Occupational Therapy (OT) after stroke aims to enable stroke survivors to lead an independent life by improving their skills, helping them find different ways to complete tasks and using certain handy equipment. Helping stroke victims perform Activities of Daily Living (ADLs), Occupational Therapy instills a sense of confidence among stroke survivors and hence saves them from slipping into severe depression and anxiety.
Just like Physical Therapy and Speech Therapy, OT needs to be customized to serve the stroke survivor’s rehabilitation program. While one stroke victim may need to learn various strategies to indulge in one-hand cooking, another may need to learn coordination exercises for functional use of both hands. Generally, a top-down rehabilitation approach (addressing functional challenges) is adopted during OT assessment and intervention. A typical OT program includes arm and hand therapy, use of handwriting aids, work equipment modifications, leisure skill development, manual or electric wheelchair use, and dressing and grooming aids till a stroke patient achieves a fully functional life.
Stroke survivors experience weakened functional performance due to impaired motor function, medication side-effects, fatigue, depression and lack of motivation or cognitive impairment after stroke. This results in limitations in fine motor coordination and hence stroke survivors face a hard time while manipulating items such as buttons, shoe laces and other small items around the house.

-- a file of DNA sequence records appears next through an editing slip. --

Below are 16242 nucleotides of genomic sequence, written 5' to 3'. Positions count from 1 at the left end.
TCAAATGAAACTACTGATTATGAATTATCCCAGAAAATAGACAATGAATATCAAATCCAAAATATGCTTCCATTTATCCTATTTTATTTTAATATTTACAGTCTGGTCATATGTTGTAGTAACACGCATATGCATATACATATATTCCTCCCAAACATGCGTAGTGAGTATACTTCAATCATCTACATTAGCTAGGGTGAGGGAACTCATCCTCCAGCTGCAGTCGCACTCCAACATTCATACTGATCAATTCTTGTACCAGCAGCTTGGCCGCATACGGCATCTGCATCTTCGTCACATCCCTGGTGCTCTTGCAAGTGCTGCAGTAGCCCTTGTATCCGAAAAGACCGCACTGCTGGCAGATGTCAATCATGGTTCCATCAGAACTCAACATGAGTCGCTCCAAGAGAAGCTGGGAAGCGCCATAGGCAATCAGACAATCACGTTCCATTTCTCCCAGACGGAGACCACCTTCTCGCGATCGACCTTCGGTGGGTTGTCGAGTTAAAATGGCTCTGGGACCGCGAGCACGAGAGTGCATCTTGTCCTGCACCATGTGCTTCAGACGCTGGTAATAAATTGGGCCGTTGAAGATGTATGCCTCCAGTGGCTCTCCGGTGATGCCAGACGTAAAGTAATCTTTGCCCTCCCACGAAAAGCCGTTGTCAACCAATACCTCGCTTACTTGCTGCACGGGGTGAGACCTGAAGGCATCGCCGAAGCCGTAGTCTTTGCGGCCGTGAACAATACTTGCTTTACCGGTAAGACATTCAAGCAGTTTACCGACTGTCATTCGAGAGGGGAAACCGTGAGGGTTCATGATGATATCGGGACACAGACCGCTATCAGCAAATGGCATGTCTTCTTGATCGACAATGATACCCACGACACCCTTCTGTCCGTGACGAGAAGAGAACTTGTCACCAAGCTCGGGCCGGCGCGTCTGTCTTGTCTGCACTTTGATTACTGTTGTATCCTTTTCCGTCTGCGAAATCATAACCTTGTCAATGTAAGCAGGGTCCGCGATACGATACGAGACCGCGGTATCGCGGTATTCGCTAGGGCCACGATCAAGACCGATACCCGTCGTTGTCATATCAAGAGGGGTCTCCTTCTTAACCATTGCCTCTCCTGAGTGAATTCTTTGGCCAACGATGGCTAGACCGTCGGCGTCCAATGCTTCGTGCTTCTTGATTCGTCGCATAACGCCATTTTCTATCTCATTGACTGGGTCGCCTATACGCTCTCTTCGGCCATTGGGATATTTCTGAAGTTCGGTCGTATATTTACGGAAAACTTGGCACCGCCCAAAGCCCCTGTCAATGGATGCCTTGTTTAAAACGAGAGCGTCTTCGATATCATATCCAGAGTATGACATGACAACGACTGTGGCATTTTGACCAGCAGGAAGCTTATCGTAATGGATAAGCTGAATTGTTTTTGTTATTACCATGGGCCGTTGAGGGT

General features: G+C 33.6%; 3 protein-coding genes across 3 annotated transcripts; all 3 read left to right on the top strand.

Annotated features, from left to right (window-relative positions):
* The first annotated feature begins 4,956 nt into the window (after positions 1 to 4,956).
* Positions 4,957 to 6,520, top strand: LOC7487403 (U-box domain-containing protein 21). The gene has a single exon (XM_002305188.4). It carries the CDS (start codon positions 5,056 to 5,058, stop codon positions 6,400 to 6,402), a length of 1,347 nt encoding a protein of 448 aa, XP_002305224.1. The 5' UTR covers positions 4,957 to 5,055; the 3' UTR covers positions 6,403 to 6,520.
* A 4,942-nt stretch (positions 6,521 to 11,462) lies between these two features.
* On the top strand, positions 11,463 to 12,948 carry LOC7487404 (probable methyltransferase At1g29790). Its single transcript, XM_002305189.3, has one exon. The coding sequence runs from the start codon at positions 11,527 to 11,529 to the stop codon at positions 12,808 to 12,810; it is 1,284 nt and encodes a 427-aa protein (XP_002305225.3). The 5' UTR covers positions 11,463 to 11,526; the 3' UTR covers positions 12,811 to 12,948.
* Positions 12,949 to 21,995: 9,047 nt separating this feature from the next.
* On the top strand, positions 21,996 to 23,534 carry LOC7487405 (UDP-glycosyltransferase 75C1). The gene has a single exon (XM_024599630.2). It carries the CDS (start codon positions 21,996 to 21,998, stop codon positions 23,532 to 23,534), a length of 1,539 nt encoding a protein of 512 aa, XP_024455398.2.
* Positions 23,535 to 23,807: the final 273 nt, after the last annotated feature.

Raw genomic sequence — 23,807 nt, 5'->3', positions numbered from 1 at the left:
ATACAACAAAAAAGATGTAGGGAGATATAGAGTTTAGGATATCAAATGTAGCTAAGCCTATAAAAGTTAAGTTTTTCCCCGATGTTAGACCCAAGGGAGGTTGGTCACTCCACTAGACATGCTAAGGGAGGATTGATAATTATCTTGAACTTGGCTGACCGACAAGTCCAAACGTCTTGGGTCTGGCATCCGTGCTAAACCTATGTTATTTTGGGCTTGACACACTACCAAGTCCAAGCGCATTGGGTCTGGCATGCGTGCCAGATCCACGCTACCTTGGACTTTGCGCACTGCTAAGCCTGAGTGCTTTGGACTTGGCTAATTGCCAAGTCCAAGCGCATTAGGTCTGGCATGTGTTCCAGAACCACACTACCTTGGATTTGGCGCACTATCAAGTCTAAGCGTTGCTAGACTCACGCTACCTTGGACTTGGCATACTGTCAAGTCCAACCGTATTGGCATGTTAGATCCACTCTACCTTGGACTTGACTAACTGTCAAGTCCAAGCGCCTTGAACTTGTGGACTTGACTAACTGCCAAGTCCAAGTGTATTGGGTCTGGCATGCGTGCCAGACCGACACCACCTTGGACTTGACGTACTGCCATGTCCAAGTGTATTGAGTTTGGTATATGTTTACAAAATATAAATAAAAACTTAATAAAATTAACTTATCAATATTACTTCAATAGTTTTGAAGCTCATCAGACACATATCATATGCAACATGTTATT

OT works on improving the patient’s motor abilities, helping him re-learn the skills needed for performing self-directed activities (also known as occupations) such as personal grooming, preparing meals and performing other daily jobs. By breaking a complex activity into small subtasks, the stroke patient improves coordination and learns how to carry out planned actions.
OT also aims at changing stroke survivors’ environment elements that limit their ADL. In order to retrain the patient’s brain into self-care and post-rehab tasks, the appropriate use of adaptive equipment may be prescribed to maximize an individual’s ability to perform ADLs such as bathing, dressing safely.
Targeted towards the restoration of impaired skills, OT program for stroke should employ attentional strategies, cognitive and sensory cueing techniques, and conductive education methods. While conductive education methods employ group-based exercises to improve handwriting, gait, and other forms of movement control, cueing techniques aid performance of personal and domestic tasks among stroke survivors.
During an OT program, a patient is given opportunities to practise daily activities such as going to a special kitchen area to practise making a cup of tea. As time progresses, each daily activity is made harder to challenge the patient and to improve his stamina.
Though the occupational therapist mainly uses ADL exercise to treat difficulties, they might sometimes have to target a specific problem. For instance, if the stroke victim has movement problems, he will be asked to practise stretching his arm and hand. In case of memory loss, the occupational therapist will indulge him in memory exercises.
Developing coping strategies to support psychosocial health, developing strategies to overcome barriers to sexual intimacy, equipment recommendations for safe return to driving and education on alternate means of transportation are other essentials of OT program.